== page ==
SARAH VINE: Did Prince Andrew never think of his own daughters?

Pictured: Prince Andrew with daughters Princess Beatrice and Princess Eugenie in June 2016

Pictured: Prince Andrew with daughters Princess Beatrice and Princess Eugenie in June 2016

Pictured: Prince Andrew with daughters Princess Beatrice and Princess Eugenie in June 2016

Just when you thought things couldn’t get any worse for Prince Andrew, a new Jeffrey Epstein accuser — known as Jane Doe 15 — has emerged, alleging that after the financier had taken her virginity, aged 15, he tried to entice her to his private island on the pretext that the Duke of York was going to be there.

Jane Doe is now 31. Which means that, at the time the alleged abuse by Epstein took place, she would have been the same age as Andrew’s eldest daughter, Princess Beatrice.

How that must make poor Beatrice and her sister Eugenie feel, I can only imagine.

It is never easy being born into fame. But Andrew’s daughters are now facing something far more traumatic: the notion that their own father may have turned a blind eye to sexual abuse — when what he should have been doing is trying to put a stop to it.

I suppose it is possible that in the earlier stages of his friendship with Epstein, Prince Andrew might have missed the warning signs that with hindsight seem so clear.

But, by 2010, after Epstein had served time for procuring underage prostitutes, there was no doubt what kind of man he was; yet the Prince still saw fit to spent four days under his roof.

Pictured: Prince Andrew, Sarah, Duchess of York and their children Princess Beatrice and Princess Eugenie in Switzerland in 2003

Pictured: Prince Andrew, Sarah, Duchess of York and their children Princess Beatrice and Princess Eugenie in Switzerland in 2003

Pictured: Prince Andrew, Sarah, Duchess of York and their children Princess Beatrice and Princess Eugenie in Switzerland in 2003

It is clear that, whatever else Andrew may or may not have previously known about Epstein’s predilections, from that moment on he failed completely in his moral responsibilities. Not just as a member of the Royal Family and a decent human being, but also, and perhaps more importantly, as a father.

He knew the whole story, and yet still he rode high on Epstein’s hog.

When pressed on this by Newsnight’s Emily Maitlis, the Prince justified his decision by saying it was a ‘convenient place to stay’. He then added, most bizarrely, that his judgment ‘was probably coloured by my tendency to be too honourable’.

‘Honourable’ is not how I would describe a man who accepts hospitality from someone convicted of abusing young girls — girls so similar in age to his own daughters.

Unless he didn’t see them that way. This is the only plausible explanation. Quite simply, Andrew did not equate the wraiths who flitted around Epstein’s residences in bikinis, waiting to administer ‘foot massages’, with his two girls, safely at home in their cosseted lives. In fact, he implied as much himself in that interview. Epstein’s handmaidens were merely peripheral — in his own words — ‘staff’.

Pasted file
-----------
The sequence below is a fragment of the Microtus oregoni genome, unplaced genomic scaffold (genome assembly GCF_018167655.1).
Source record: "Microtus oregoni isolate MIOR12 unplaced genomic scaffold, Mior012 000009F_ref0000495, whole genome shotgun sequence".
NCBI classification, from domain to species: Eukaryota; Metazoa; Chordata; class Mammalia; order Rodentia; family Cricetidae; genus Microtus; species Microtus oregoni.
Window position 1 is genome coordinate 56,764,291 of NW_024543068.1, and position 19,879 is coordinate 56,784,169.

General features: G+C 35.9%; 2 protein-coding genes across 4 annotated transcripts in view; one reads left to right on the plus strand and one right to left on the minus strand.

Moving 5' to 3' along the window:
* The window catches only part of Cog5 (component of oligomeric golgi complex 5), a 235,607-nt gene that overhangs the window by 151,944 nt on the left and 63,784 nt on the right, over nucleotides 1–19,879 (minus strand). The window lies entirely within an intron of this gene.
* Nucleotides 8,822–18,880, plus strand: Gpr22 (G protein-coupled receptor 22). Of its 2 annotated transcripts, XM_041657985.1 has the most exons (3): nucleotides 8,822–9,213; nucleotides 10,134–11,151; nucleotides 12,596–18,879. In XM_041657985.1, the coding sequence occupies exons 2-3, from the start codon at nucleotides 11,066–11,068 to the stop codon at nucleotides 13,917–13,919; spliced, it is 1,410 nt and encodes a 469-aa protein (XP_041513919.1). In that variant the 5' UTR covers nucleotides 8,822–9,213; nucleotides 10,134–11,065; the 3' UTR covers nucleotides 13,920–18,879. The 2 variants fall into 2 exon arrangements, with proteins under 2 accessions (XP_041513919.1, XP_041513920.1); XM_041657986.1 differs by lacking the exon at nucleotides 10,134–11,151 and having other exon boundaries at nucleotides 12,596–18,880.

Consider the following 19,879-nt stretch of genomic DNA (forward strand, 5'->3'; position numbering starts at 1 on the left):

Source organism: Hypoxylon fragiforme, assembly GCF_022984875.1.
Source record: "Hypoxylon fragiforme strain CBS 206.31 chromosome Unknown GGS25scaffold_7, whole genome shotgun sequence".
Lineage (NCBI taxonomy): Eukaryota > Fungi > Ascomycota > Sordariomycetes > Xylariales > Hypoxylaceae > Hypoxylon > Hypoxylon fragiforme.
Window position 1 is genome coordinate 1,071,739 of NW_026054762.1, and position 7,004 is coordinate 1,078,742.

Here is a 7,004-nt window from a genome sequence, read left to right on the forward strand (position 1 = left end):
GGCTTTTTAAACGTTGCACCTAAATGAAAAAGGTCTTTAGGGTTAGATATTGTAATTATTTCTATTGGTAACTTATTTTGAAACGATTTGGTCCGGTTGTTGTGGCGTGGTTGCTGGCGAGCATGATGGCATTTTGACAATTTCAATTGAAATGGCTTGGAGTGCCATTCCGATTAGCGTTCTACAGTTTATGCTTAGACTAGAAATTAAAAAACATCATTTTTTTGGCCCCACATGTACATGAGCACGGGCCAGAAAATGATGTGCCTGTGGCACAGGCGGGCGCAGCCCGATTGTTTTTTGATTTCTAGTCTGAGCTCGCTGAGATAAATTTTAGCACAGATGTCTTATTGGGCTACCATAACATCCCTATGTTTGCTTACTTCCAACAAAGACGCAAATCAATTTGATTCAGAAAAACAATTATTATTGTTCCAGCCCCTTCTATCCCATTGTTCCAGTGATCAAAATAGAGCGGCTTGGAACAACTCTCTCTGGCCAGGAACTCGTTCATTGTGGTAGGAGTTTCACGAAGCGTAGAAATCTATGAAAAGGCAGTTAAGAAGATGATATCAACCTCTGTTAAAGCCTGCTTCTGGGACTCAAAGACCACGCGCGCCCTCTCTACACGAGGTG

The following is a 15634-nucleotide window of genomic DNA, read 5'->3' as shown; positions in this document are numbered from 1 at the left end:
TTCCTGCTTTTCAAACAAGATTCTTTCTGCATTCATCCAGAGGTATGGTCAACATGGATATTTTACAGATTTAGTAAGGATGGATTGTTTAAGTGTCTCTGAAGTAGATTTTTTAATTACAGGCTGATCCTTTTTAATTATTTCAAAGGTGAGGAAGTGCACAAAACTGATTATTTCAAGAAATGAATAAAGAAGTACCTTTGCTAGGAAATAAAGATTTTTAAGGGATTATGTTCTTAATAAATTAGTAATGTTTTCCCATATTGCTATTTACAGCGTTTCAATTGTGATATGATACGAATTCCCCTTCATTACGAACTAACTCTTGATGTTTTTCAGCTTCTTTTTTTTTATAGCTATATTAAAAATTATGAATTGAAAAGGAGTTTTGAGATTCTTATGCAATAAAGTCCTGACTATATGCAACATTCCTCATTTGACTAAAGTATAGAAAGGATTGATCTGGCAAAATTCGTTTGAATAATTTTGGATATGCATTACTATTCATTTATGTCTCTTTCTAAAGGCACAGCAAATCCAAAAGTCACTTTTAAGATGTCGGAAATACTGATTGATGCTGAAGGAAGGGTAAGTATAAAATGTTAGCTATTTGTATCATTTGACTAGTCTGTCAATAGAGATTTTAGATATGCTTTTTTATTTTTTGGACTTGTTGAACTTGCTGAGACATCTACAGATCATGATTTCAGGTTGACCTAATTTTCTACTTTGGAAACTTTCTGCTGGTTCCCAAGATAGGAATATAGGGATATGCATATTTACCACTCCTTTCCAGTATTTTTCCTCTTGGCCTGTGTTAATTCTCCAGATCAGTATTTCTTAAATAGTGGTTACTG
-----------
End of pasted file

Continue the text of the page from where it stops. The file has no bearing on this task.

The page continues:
Pictured: 'Jane Doe 15', a 31-year-old unidentified woman who has accused the late Jeffrey Epstein of sexually abusing her when she was a child

Pictured: 'Jane Doe 15', a 31-year-old unidentified woman who has accused the late Jeffrey Epstein of sexually abusing her when she was a child

Pictured: ‘Jane Doe 15’, a 31-year-old unidentified woman who has accused the late Jeffrey Epstein of sexually abusing her when she was a child

That may also explain why he did not think it necessary to express regret or sadness at what Epstein’s victims had endured.

Quite simply, he didn’t see these girls because they’re not the sort of people a prince needs to concern himself with.

It’s an attitude that seems so at odds with the low-key approach of younger royals such as Princes William and Harry, while Princess Diana went out of her way to connect with so-called ordinary people.

Pictured: Prince Andrew and Jeffrey Epstein in New York's Central Park in 2011

Pictured: Prince Andrew and Jeffrey Epstein in New York's Central Park in 2011

Pictured: Prince Andrew and Jeffrey Epstein in New York’s Central Park in 2011

Not so Andrew. An alumni of the Princess Margaret school of royalty (no coincidence that they are both younger siblings of more distinguished royals who earn, rather than demand, our respect), he continues to inhabit a tiny corner of monarchy where privilege still exists without accountability and where being a royal automatically marks you out as superior to the rest.

Andrew’s behaviour over the years belies this, not just in terms of his own conduct, but also when it comes to his close family.

It doesn’t matter how badly his ex-wife, Sarah Ferguson, has behaved. She is still ‘the Duchess’ — as he grandly referred to her in the interview — and therefore, in his mind, entitled to status and respect.

The same is true of his daughters. He has lobbied the Queen and Prince Charles to give them more prominence, and was insistent that younger daughter Eugenie be afforded full royal honours for her wedding last year.

Despite not being a working royal and being only 10th in line to the throne, she was married with full pomp and circumstance — at a cost of £2 million to the taxpayer, for security and the clean-up operation.

Beatrice is planning to marry next year, and it is hard to see how her special day can fail to be overshadowed by this whole affair.